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Rachel Roddy’s recipe for chicken meatballs in white wine sauce - MW

Polpetta's words are sweet. I love the way the three syllables are presented in a lively way, feeling like two pops and satisfying sighs when they come out of your mouth. The word comes from the Latin Polpa, which translates to meat, meat or pulp (as in eggplant or peach), followed by the suffix etta, designating something small. The process of making them equally sweet, thanks to the forgiveness or forgiveness rate, mash between your fingers and roll between your palms, and rest is extremely important. And then the boiling of the polpette gives a red sauce.

The word polpetta can also be difficult, like nails, three of which come from nail guns or from scratching a blackboard. Making them possible is very different from softness and weakness: the mythical mythological image of the polpette, massacrarlo (to reduce someone to pulp, to massacre him) is much more appropriate than any definition. What a cuisine on minced meat seasoned and rolled with care. Simmering can be a screaming spit.

The first soft polpette is obviously much better suited to a column of press formulas, especially if they come with an appropriate memory and remind of a deceased parent, ideally a grandmother. Italians are always reluctant to share the exact ratio or cooking time. Despite this, I made the app before, with movement and lack of important details, several times - for Roman meatballs, boiled meatballs and winter meatballs - each authentic. , if a little tired and disrespectful. The kitchen is the reflection of a chef: it can be soft and hard and everything else, most not as neat as a pole.

The day I made these polpettes was not a good day, and my cooking was an example of me: tired, irritable and difficult. It is true that cooking can be cathartic; that a lot of bad moods have been neutralized by the hash, grumpy in the boiling world with a pot of soup (although perhaps not as much as I believe you). But not that day - and I'm happy with it. I dipped a slice of skinless bread in milk for 10 minutes, squeezed the excess milk and crumbled the bread into a bowl. I chopped 300g of chicken as if I liked it and I used my hands, I pressed it with 150g of ricotta, 40g of crushed parmesan, lemon zest, salt and pepper. I asked Vincenzo to shape the mix into a ping-pong-sized polpette, complaining about the way he did it, then I flattened them out into UFOs.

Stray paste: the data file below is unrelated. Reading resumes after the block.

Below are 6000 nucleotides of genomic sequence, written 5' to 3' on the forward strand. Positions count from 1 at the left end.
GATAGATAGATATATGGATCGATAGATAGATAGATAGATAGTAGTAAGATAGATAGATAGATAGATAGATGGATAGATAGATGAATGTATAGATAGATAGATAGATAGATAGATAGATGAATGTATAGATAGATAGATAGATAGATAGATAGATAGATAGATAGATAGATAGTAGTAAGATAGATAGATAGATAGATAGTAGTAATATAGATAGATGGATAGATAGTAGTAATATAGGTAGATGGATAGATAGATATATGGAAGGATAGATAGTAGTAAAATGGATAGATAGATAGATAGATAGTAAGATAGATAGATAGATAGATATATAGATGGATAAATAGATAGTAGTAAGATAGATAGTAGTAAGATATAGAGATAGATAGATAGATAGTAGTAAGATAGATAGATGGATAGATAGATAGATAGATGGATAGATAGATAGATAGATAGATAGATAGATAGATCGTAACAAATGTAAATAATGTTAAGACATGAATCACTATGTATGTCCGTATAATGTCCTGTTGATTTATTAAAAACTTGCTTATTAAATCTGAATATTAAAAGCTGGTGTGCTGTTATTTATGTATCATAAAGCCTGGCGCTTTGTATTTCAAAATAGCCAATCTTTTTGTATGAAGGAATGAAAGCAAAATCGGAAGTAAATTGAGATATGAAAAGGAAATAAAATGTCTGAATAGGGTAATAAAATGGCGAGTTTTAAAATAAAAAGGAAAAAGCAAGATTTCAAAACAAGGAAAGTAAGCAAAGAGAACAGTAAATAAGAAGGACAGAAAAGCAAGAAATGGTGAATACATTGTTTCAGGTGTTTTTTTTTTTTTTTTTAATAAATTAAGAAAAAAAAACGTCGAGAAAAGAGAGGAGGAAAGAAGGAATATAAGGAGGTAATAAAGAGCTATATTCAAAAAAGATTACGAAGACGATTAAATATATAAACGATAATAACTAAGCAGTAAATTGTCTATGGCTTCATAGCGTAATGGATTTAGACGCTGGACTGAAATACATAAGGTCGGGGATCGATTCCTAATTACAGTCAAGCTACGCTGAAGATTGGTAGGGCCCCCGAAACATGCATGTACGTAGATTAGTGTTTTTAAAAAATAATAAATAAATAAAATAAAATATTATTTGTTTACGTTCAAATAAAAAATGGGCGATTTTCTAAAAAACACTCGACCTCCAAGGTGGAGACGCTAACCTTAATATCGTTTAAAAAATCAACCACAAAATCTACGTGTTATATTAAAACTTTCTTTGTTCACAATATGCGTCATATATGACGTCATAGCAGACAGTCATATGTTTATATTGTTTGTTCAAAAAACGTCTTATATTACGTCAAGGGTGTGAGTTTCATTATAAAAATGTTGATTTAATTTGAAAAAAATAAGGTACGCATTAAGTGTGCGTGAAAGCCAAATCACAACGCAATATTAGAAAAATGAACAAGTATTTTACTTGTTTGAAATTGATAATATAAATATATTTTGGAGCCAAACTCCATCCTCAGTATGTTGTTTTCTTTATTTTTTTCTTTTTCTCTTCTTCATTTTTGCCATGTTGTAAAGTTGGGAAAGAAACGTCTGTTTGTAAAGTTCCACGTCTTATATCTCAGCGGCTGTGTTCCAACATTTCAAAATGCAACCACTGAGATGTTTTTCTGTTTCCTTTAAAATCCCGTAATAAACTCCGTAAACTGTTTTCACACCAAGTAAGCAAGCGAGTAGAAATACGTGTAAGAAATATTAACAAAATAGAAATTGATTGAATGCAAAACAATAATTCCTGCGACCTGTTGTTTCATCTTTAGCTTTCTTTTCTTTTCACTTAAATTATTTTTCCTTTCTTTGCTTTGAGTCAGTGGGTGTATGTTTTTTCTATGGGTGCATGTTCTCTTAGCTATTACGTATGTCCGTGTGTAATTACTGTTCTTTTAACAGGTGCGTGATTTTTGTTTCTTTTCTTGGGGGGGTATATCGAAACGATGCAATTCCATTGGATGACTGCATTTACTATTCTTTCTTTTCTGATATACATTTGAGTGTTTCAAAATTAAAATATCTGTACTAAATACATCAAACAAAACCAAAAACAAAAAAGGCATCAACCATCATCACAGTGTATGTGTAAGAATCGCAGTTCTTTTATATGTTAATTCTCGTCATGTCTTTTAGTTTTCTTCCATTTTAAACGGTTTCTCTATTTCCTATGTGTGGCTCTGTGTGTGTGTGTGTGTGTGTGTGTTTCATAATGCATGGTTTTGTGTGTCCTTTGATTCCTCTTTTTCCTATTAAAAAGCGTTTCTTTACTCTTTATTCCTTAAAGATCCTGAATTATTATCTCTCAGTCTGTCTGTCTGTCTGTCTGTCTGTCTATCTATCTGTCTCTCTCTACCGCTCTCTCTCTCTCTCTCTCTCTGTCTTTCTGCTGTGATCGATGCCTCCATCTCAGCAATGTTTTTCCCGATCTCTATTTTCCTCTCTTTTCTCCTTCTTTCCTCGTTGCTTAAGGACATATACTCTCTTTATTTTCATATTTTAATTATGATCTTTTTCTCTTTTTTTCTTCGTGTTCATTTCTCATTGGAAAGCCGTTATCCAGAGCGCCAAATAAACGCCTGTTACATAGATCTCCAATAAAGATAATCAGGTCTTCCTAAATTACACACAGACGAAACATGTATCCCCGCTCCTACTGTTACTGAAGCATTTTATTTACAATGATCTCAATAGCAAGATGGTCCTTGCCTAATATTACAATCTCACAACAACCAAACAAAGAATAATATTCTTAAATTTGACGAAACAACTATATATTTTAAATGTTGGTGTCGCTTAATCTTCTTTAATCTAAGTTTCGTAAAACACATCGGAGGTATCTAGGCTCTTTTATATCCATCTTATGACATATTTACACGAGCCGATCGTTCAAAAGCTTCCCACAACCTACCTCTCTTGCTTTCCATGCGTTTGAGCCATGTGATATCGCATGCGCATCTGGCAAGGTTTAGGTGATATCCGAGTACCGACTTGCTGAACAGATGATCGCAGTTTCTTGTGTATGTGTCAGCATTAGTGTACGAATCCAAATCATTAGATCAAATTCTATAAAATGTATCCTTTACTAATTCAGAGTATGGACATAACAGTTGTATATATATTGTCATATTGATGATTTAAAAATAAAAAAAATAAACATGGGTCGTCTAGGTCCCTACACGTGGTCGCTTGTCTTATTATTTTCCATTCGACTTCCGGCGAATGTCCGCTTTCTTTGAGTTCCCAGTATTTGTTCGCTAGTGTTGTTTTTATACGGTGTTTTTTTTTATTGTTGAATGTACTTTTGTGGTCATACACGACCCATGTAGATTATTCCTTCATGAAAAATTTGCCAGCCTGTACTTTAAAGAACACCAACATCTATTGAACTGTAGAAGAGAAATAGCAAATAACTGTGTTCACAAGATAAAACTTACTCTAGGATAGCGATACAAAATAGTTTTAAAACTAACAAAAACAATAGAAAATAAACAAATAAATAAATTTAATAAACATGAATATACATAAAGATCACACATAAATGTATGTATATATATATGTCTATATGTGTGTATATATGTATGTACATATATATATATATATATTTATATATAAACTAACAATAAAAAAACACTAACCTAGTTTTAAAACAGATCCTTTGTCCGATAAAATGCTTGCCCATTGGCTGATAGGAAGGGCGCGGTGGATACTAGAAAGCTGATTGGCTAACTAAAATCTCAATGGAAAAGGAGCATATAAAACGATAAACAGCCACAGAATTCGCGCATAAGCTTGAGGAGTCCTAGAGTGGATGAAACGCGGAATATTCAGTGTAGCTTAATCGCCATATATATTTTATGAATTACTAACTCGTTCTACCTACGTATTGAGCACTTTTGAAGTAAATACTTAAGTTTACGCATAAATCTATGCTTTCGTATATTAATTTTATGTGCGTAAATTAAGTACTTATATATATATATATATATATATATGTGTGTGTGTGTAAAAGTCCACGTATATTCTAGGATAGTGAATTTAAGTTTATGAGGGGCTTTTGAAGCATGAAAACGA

While they rested for 30 minutes, I wiped the surface and thought of the day when another culinary writer told me that the secret ingredients in all of his food were love and calm.

Forget love and calm: the choice here is rosso or bianco, red or white - that is to say in tomato or brown sauce, then add the white wine. I didn't bother to make the sauce, so I heated a little olive oil in a non-stick pan, added some polpette and browned everything.

The great thing about these polpettes is that the ricotta and milk make sure they are soft even in the worst hands. I took a bottle out of the fridge and poured 200ml of white wine (an alternative to sweet vegetable juice), which meant the pan was hissing like an angry cat, then I let the pan simmer and Spit for 20 minutes, turn half a turn, until they cook and the liquid just drops a little thick sauce. While the polpette was cooked, I steamed rice, prepared an average winter salad and washed it - frustrating.

Hard as I feel it and cooked, the chicken, the ricotta and the lemon polpette are soft and, ultimately, resistant. Even in the most uncomfortable part of the hand, the three components, like two snaps and a satisfying sigh, combine wonderfully. The chicken and the ricotta provide a plump and fluffy polpette, the lemon zest which is bright and lively ... quite uncomfortable when you feel distant.

Chicken, ricotta and lemon polpette

Prep 10 min
Rest and soak 40 min
Cook 30 min
Serves 4

40g white bread, crusted (weight without crusts)
60ml milk
300g chicken breast, minced
150g ricotta
Zest of 1 unwaxed lemon
Salt and black pepper
Olive oil
200ml white wine or light vegetable stock

1 tbsp chopped parsley

Soak the bread in milk for 10 minutes, then extract the excess milk and roll the soaked bread in the bowl.

Add the ground chicken, ricotta, lemon zest, salt and pepper to the bowl and use your hands, mixing and squeezing together.

Shape the tables into a polpette the size of a table tennis, flatten them a little and let sit for 30 minutes.

In a non-stick pan, heat a little olive oil. Add the polpette and brown them on both sides. Add wine or wine and simmer for 20 minutes, turning half a piece of polpette, until cooked and only a little thick sauce left. Sprinkle with parsley and serve. Serve with rice, green vegetables, mashed potatoes or a leaf salad.


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